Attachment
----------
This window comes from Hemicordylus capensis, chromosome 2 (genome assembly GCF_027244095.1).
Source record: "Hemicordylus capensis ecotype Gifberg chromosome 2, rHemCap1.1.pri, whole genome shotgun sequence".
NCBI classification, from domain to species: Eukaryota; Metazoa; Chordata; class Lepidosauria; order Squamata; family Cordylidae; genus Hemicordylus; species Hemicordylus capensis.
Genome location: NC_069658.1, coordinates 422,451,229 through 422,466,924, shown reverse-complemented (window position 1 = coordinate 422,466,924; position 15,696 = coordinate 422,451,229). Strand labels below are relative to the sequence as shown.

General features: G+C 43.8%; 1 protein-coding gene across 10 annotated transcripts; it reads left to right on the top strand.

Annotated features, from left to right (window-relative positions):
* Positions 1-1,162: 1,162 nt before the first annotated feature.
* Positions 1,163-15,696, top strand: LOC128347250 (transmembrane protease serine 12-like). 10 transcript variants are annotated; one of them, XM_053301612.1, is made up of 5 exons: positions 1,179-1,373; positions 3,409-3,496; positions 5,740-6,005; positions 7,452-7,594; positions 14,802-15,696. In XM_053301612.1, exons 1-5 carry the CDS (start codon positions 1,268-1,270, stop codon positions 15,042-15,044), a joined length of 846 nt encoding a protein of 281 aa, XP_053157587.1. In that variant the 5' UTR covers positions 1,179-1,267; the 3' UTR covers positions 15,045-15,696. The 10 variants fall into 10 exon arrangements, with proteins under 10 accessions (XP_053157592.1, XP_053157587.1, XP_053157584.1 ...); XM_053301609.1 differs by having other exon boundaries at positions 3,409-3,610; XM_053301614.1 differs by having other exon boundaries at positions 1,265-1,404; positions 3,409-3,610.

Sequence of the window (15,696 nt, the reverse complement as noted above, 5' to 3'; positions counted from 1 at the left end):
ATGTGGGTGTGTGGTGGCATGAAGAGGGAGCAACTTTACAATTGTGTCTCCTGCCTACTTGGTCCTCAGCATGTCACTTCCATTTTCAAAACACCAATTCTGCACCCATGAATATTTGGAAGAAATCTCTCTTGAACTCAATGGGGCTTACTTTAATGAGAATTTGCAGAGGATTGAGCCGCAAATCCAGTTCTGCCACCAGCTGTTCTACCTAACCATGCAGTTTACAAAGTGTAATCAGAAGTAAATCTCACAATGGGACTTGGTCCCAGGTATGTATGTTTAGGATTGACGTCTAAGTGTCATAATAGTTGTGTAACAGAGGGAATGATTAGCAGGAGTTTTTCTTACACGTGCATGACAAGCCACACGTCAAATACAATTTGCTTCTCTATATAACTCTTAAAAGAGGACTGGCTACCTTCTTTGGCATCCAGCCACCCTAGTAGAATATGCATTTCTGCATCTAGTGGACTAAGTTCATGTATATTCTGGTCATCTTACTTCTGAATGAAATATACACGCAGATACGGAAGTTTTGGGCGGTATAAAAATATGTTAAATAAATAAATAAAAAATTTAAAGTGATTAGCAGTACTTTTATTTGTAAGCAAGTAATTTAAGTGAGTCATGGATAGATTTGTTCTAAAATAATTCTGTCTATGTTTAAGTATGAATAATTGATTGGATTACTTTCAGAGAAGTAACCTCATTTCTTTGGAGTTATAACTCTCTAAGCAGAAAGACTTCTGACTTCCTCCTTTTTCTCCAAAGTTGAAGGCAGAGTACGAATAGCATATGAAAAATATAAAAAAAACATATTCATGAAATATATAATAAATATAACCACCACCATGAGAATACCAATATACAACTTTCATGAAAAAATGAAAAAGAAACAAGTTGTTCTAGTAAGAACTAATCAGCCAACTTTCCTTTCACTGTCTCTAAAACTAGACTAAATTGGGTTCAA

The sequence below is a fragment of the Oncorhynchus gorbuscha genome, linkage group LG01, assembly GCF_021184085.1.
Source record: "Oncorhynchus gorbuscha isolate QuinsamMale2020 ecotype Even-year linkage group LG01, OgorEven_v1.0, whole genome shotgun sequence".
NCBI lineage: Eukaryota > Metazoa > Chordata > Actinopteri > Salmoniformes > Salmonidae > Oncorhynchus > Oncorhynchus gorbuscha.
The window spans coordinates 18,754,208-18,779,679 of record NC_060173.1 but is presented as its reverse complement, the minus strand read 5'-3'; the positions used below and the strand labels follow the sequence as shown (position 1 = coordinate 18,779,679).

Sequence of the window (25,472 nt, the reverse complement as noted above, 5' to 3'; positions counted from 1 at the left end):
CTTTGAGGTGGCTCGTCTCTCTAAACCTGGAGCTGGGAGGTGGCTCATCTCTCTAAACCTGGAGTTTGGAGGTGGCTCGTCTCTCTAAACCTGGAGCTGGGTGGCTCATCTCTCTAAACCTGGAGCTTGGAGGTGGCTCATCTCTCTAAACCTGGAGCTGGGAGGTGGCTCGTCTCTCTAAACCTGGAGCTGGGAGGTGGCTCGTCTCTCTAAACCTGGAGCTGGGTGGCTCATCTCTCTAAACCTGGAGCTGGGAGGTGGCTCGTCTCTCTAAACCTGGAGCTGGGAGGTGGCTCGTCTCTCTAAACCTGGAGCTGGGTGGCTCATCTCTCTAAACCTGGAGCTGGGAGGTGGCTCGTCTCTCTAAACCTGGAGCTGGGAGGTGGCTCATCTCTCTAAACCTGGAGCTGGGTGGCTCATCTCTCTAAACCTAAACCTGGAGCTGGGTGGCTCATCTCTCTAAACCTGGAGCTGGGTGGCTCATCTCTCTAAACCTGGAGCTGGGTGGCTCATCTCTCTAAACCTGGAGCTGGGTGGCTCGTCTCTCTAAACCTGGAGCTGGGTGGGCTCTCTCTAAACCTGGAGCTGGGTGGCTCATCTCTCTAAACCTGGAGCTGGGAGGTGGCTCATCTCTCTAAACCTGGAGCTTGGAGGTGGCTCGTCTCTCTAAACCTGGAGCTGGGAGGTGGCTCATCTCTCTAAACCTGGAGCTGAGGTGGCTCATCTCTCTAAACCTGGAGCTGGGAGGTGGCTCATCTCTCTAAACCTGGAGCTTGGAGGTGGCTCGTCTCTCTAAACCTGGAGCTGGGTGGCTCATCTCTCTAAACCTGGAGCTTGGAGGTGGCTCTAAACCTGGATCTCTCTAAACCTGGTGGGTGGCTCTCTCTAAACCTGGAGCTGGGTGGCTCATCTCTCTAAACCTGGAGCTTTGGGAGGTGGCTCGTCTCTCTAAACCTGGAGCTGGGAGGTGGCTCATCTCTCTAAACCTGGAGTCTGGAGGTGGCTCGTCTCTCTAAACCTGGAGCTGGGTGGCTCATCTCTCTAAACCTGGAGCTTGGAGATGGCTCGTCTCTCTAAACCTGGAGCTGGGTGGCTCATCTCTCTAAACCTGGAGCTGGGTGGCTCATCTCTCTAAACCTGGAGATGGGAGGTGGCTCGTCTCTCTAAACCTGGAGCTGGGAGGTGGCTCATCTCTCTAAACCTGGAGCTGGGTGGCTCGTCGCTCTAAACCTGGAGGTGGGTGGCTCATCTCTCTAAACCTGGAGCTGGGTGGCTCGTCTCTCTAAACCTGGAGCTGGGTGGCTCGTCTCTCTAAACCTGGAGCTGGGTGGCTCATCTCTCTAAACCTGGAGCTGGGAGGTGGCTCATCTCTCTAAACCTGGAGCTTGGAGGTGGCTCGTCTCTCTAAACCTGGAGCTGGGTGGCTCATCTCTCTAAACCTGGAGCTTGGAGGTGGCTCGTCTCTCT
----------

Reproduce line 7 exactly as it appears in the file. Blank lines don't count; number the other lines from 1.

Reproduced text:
* Positions 1-1,162: 1,162 nt before the first annotated feature.